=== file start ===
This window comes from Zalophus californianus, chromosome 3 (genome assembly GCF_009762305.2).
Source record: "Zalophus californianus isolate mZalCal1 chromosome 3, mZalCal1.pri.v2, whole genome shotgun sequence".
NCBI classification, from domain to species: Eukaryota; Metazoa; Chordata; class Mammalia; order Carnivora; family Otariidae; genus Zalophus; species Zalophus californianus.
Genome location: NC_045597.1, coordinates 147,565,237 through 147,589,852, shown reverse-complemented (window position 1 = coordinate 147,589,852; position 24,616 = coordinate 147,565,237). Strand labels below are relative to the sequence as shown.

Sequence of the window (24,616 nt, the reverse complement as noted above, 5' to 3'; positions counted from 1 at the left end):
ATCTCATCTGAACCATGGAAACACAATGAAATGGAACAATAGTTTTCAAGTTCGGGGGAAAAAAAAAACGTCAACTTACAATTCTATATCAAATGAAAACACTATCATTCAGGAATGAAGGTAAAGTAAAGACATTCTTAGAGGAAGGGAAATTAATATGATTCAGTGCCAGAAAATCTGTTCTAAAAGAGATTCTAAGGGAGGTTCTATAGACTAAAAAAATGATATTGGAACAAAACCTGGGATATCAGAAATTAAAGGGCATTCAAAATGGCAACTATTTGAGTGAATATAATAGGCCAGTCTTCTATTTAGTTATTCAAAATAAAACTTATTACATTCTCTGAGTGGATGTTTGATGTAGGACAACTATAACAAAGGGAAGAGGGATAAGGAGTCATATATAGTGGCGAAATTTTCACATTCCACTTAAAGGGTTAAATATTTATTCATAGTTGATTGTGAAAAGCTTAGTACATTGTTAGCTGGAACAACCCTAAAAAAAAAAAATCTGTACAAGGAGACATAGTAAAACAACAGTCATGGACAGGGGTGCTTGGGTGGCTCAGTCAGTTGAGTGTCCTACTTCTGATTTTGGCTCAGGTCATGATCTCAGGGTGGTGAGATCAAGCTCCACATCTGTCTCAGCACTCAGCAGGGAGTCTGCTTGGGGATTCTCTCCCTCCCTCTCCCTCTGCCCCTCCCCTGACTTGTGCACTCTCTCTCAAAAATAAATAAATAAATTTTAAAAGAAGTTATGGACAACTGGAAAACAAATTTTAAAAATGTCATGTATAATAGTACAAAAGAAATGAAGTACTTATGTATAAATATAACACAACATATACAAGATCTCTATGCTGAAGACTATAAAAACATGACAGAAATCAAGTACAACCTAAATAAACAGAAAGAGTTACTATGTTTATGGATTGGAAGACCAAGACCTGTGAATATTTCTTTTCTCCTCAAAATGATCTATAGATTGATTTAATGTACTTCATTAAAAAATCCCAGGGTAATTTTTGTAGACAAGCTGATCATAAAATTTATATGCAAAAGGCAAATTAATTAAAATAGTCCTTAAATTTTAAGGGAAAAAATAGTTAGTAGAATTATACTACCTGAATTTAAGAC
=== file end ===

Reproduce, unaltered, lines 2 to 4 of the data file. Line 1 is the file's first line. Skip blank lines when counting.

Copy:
Source record: "Zalophus californianus isolate mZalCal1 chromosome 3, mZalCal1.pri.v2, whole genome shotgun sequence".
NCBI classification, from domain to species: Eukaryota; Metazoa; Chordata; class Mammalia; order Carnivora; family Otariidae; genus Zalophus; species Zalophus californianus.
Genome location: NC_045597.1, coordinates 147,565,237 through 147,589,852, shown reverse-complemented (window position 1 = coordinate 147,589,852; position 24,616 = coordinate 147,565,237). Strand labels below are relative to the sequence as shown.